Dentist - Towson
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Towson, MD 21286
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Posts for tag: veneers

BeSuretohaveThese3EssentialsCoveredBeforehandforVeneerSuccess

For over three decades, veneers have helped mask dental imperfections like chipping, staining or gaps and improve the appearance of millions of teeth. As the name implies, this thin layer of porcelain covers a tooth's visible surface and accurately mimics the texture, color and translucence of natural teeth.

Veneers could be just the solution you need for a more attractive smile. But before you begin treatment, be sure you have these 3 essentials in place to ensure a successful outcome.

True expectations. While the transformation of a tooth's appearance with a veneer can be astounding, veneers in general do have their limitations. You need an adequate amount of the tooth's structure present for a veneer to properly adhere — if not, you may need to consider a porcelain crown instead. Likewise, gaps and other misalignments may be too great for a veneer to cover: in that case, you should consider orthodontics. A thorough examination beforehand will determine if veneers are the best option for you.

An artisan team. Every veneer is custom made to match an individual patient's tooth shape and color, handcrafted by a skilled dental technician. There's also an art to the dentist preparing the tooth beforehand and then properly positioning the veneer for bonding to achieve the most attractive result. Be sure, then, that your veneer "team" comes highly recommended by others.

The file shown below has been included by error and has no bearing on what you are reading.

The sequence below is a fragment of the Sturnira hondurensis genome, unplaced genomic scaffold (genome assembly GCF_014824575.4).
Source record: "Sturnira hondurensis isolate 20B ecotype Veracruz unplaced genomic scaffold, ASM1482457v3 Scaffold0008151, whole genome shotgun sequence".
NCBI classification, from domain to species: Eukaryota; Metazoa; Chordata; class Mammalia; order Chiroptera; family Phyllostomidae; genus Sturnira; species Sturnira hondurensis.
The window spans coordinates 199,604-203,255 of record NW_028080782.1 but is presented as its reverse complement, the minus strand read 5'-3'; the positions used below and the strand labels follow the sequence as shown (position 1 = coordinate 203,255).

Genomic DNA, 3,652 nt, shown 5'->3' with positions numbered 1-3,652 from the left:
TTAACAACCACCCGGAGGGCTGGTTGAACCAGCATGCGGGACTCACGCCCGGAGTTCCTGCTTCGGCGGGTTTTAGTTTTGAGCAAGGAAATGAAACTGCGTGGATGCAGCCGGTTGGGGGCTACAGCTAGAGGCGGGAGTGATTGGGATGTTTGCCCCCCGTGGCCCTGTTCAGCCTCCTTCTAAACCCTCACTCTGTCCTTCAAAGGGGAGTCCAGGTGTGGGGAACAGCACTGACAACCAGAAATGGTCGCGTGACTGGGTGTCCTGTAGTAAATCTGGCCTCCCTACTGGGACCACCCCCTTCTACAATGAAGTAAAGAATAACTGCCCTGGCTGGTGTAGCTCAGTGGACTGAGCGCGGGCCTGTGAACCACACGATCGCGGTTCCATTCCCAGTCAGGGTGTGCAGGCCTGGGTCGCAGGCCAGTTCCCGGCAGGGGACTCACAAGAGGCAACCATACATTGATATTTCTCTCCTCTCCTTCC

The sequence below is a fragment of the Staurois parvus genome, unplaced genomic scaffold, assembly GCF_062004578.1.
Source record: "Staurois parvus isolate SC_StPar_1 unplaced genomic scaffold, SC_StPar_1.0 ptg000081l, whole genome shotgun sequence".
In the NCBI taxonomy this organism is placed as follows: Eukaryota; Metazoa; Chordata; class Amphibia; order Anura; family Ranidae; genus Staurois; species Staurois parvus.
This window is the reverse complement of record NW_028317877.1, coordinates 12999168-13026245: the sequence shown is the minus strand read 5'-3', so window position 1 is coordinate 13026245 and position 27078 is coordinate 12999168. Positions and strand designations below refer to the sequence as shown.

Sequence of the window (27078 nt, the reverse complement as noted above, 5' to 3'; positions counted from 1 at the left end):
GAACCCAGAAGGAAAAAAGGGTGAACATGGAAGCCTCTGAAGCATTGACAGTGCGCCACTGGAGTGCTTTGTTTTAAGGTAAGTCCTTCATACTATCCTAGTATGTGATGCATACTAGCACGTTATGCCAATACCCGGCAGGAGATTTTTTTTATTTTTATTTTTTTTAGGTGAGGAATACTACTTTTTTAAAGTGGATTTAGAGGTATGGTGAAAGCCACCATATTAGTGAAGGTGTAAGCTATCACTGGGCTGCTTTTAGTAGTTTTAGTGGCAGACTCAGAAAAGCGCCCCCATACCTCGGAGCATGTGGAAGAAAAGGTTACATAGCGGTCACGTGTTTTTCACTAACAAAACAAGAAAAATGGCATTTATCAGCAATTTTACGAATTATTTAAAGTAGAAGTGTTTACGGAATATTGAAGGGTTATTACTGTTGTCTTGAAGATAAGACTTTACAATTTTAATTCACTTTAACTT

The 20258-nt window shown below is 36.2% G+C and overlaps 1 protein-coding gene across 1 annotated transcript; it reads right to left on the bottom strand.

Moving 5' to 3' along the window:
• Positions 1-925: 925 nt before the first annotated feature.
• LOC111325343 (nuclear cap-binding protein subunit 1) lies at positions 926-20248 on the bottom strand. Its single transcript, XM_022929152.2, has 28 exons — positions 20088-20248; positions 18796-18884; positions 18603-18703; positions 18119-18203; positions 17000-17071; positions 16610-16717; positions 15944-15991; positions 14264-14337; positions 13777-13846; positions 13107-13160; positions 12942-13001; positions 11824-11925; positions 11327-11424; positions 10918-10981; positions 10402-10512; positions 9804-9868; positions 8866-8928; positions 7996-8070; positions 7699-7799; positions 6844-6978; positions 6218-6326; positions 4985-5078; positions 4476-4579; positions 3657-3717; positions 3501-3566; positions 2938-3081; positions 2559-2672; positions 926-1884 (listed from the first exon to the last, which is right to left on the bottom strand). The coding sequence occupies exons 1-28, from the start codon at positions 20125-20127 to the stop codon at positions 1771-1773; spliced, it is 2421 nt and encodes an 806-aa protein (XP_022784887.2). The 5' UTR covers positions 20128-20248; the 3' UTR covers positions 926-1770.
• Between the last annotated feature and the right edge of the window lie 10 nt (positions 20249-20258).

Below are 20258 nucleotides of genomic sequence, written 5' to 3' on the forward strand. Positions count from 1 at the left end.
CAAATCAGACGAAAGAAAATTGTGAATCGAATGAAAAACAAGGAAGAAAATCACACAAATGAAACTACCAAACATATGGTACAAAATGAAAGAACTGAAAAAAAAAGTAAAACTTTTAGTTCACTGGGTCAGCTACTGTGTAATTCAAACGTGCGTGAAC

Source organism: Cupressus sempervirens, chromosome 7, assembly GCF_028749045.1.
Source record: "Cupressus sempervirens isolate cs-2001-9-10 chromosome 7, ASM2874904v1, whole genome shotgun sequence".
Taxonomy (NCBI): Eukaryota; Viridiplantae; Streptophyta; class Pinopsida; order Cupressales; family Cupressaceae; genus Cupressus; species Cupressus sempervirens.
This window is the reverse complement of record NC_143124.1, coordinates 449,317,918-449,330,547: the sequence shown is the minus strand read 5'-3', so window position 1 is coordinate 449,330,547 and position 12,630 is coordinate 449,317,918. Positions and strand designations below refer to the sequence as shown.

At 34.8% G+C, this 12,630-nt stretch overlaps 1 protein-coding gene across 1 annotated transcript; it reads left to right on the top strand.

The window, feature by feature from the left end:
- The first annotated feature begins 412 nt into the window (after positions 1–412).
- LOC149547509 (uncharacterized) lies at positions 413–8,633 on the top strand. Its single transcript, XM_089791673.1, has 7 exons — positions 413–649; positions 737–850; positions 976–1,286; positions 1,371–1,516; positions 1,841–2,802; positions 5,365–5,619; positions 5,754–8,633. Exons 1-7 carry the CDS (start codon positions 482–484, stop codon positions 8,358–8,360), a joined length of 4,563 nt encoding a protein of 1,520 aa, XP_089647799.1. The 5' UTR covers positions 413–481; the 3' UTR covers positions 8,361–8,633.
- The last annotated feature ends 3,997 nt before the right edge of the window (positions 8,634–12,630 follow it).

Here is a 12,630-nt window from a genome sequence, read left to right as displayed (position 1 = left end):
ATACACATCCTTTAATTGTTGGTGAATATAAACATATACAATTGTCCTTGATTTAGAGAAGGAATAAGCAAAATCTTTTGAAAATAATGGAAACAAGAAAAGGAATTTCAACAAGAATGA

The best materials. The first porcelains were powdered glass ceramics mixed with water to form a paste. Technicians shaped the paste in successive layers and as it oven-cured it took on the beautiful translucence of natural teeth. Unfortunately, this type of porcelain could be brittle and prone to shattering when subjected to heavy biting forces. In recent years, though, we've begun to use ceramics reinforced with other materials like Leucite for added strength. Today, the materials dentists use have much better durability.

If you would like more information on porcelain veneers, please contact us or schedule an appointment for a consultation. You can also learn more about this topic by reading the Dear Doctor magazine article “Porcelain Veneers.”

By Dr. Mark Shulman
February 20, 2017
Category: Dental Procedures
Tags: veneers  
YourVeneersHaveStayingPower-ifCaredforProperly

Porcelain veneers are excellent for restoring otherwise sound teeth that are stained, chipped or slightly misaligned. But the question for many is, are they long-lasting?

Just as the term is used in building construction, a dental veneer is a thin covering of material that’s bonded to the outside of a tooth to conceal blemishes. Very thin layers of dental porcelain (a form of hardened glass colored to match a patient’s natural teeth) are created by a dental lab technician to achieve the preferred shape and size of the patient’s tooth. Unlike crowns or other restorations, veneers require very little tooth preparation to accommodate them.